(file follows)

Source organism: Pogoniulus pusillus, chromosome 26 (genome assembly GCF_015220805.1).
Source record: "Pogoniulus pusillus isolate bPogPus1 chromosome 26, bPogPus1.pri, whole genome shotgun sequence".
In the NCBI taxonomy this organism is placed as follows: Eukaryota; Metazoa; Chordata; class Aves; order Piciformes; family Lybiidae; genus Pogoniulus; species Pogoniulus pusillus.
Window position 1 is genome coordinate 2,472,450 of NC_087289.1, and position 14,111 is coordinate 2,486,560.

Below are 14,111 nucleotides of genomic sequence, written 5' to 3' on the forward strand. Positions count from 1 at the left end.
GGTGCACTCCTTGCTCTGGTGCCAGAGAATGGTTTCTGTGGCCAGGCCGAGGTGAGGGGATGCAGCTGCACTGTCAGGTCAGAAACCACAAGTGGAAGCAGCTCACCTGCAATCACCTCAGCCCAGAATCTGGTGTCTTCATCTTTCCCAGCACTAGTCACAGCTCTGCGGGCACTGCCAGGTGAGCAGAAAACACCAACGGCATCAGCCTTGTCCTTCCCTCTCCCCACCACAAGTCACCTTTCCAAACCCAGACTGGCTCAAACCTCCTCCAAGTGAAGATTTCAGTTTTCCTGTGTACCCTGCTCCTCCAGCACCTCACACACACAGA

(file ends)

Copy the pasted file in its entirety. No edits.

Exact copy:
Source organism: Pogoniulus pusillus, chromosome 26 (genome assembly GCF_015220805.1).
Source record: "Pogoniulus pusillus isolate bPogPus1 chromosome 26, bPogPus1.pri, whole genome shotgun sequence".
In the NCBI taxonomy this organism is placed as follows: Eukaryota; Metazoa; Chordata; class Aves; order Piciformes; family Lybiidae; genus Pogoniulus; species Pogoniulus pusillus.
Window position 1 is genome coordinate 2,472,450 of NC_087289.1, and position 14,111 is coordinate 2,486,560.

Below are 14,111 nucleotides of genomic sequence, written 5' to 3' on the forward strand. Positions count from 1 at the left end.
GGTGCACTCCTTGCTCTGGTGCCAGAGAATGGTTTCTGTGGCCAGGCCGAGGTGAGGGGATGCAGCTGCACTGTCAGGTCAGAAACCACAAGTGGAAGCAGCTCACCTGCAATCACCTCAGCCCAGAATCTGGTGTCTTCATCTTTCCCAGCACTAGTCACAGCTCTGCGGGCACTGCCAGGTGAGCAGAAAACACCAACGGCATCAGCCTTGTCCTTCCCTCTCCCCACCACAAGTCACCTTTCCAAACCCAGACTGGCTCAAACCTCCTCCAAGTGAAGATTTCAGTTTTCCTGTGTACCCTGCTCCTCCAGCACCTCACACACACAGA